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2018-06-01 / Family Matters

Cringe Level 9.9

David Rockower




Flashback to 1985: I am in the car with my best friend, Steve, headed to a middle school dance. We are communicating in an indiscernible language, possibly quoting a Steve Martin Saturday Night Live skit, laughing. My dad is eyeing us in the rearview mirror as though we are hitchhikers he regrets picking up. I know my father thinks we are strange — we have mullets and tight rolled pants, and we are speaking gibberish. He drops us off and pulls away quickly.

At the time, I’m fairly certain my dad was wondering what was happening to his firstborn child. It must have been difficult to have a conversation with me. How do you communicate with a 13-year-old who has created his own language? Who looks nothing like your innocent boy who played with Legos only a year ago? Who now wants to be with friends more than family? I believed he knew nothing about being a kid. He was always in Dad mode, and his own understanding of teenagehood — I assumed — was long ago buried and forgotten. In reality, I had no clue what my father was thinking, nor did I have the slightest idea what he was like as a teenager.

When my own children were born, I remember silently vowing to be a cool dad, one who would know what kind of music they listened to, sing along with them, and even join in when they began quoting TV shows. I felt fairly successful until this past year. Sure, there was the occasional “Oh, Dad” eye rolling after an impromptu breakdancing session in the kitchen, but, more often, they’d laugh and play along. Not anymore.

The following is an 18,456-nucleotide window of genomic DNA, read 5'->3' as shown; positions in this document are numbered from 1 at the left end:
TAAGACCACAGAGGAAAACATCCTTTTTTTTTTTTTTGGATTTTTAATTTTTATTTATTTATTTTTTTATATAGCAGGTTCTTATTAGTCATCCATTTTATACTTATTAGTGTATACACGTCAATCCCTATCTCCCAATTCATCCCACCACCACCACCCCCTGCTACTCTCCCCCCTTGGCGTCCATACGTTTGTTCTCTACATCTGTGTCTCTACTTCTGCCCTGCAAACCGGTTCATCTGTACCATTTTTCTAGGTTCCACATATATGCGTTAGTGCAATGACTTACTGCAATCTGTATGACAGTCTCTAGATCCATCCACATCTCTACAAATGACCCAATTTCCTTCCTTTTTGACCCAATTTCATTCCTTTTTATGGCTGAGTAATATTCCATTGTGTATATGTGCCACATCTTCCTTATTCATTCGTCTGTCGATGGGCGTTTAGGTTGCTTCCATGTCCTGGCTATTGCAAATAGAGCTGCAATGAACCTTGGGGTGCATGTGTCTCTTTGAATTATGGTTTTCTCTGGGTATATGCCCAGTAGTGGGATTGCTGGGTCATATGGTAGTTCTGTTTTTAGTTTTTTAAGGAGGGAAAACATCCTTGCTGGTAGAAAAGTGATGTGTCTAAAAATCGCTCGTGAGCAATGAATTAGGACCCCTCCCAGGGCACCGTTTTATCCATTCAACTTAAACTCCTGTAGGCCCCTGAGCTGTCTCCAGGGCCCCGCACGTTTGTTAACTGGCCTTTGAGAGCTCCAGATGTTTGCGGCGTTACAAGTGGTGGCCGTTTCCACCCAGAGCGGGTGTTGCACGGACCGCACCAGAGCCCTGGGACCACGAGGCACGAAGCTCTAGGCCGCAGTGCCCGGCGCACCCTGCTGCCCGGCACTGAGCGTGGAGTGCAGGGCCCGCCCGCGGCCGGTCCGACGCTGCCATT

Now, anytime I try to sing along, dance or speak their language, I get dirty looks often accompanied by curt responses. Just yesterday I was driving the kids to school when “Sunglasses at Night” came on the radio. I started singing along, and Nathan stared at me like I was born yesterday and didn’t know the rules of being a 45-year-old dad. He said, “Stop. Please. Just No.”

I paused and said, “Come on, I grew up listening to this song!”

He rubbed his forehead, put his earbuds in, and looked out the window.

Was I really that annoying? I continued singing.

Maddie chimed in, “Will you please stop. This song is terrible.”

“I thought you liked it when I sang,” I said, disappointed.

“Yeah, but not this song. I used to like it when you sang ‘Take Me Out to the Ball Game.’ That doesn’t mean I want to hear you singing about wearing sunglasses at night.”

I stopped singing, but you know, when you’re a child of the ’80s, it’s almost impossible to listen to a Corey Hart song on a sunny Friday morning and not sing along.

It’s not just singing; I’ve learned that certain words and phrases may only be uttered by teenagers. Is it my fault if I hear Nathan say things like, “It’s Gucci, my dudes” or “Lit, fam” or “Get roasted, scrub” and then, on occasion, I use them in my house? The last time I suggested we go out for ice cream, I said, “Come on, fam, let’s go.” Nathan stopped in his tracks, made a noise like a wounded animal, and said, “Cringe factor 9.9!”

Maddie is only 12, so she technically has another year before I become a lame idiot. She is amused by it all, and I still catch her trying not to smile when I cross the line. Still, it won’t be long before I am shunned by both teens any time I dip a toe into their world.

Soon, I will be driving them to a dance, looking at them in the rearview mirror, not understanding a word. Maybe it’s better that way. Maybe being a cool dad is letting them have their own language, sparing them from hearing me sing songs from my childhood, and only occasionally breakdancing in the kitchen. Because, cool or lame, I will never stop doing that. •SCM


With a sports-obsessed 13-year-old son, a spirited 12-year-old daughter and a goldendoodle who looks like a muppet, teacher David Rockower has a lot to write about.

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